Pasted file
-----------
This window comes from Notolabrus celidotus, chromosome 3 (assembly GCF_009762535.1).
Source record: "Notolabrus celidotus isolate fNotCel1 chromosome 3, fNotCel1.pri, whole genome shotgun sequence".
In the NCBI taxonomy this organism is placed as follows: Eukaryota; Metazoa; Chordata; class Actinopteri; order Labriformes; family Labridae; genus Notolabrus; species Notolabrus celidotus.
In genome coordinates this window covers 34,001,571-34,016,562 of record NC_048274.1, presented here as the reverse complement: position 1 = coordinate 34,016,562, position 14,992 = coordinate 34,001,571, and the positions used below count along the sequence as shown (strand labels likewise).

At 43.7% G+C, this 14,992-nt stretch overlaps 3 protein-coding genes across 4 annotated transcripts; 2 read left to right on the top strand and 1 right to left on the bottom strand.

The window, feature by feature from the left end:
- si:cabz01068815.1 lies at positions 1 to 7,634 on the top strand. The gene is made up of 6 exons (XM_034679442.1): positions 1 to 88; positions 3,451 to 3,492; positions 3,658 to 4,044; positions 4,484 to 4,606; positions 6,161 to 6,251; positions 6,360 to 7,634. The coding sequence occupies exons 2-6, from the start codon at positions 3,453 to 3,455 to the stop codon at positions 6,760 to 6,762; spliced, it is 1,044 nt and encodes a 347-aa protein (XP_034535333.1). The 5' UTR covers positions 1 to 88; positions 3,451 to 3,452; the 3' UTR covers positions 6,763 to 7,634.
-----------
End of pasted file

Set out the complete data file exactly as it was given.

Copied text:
This window comes from Notolabrus celidotus, chromosome 3 (assembly GCF_009762535.1).
Source record: "Notolabrus celidotus isolate fNotCel1 chromosome 3, fNotCel1.pri, whole genome shotgun sequence".
In the NCBI taxonomy this organism is placed as follows: Eukaryota; Metazoa; Chordata; class Actinopteri; order Labriformes; family Labridae; genus Notolabrus; species Notolabrus celidotus.
In genome coordinates this window covers 34,001,571-34,016,562 of record NC_048274.1, presented here as the reverse complement: position 1 = coordinate 34,016,562, position 14,992 = coordinate 34,001,571, and the positions used below count along the sequence as shown (strand labels likewise).

At 43.7% G+C, this 14,992-nt stretch overlaps 3 protein-coding genes across 4 annotated transcripts; 2 read left to right on the top strand and 1 right to left on the bottom strand.

The window, feature by feature from the left end:
- si:cabz01068815.1 lies at positions 1 to 7,634 on the top strand. The gene is made up of 6 exons (XM_034679442.1): positions 1 to 88; positions 3,451 to 3,492; positions 3,658 to 4,044; positions 4,484 to 4,606; positions 6,161 to 6,251; positions 6,360 to 7,634. The coding sequence occupies exons 2-6, from the start codon at positions 3,453 to 3,455 to the stop codon at positions 6,760 to 6,762; spliced, it is 1,044 nt and encodes a 347-aa protein (XP_034535333.1). The 5' UTR covers positions 1 to 88; positions 3,451 to 3,452; the 3' UTR covers positions 6,763 to 7,634.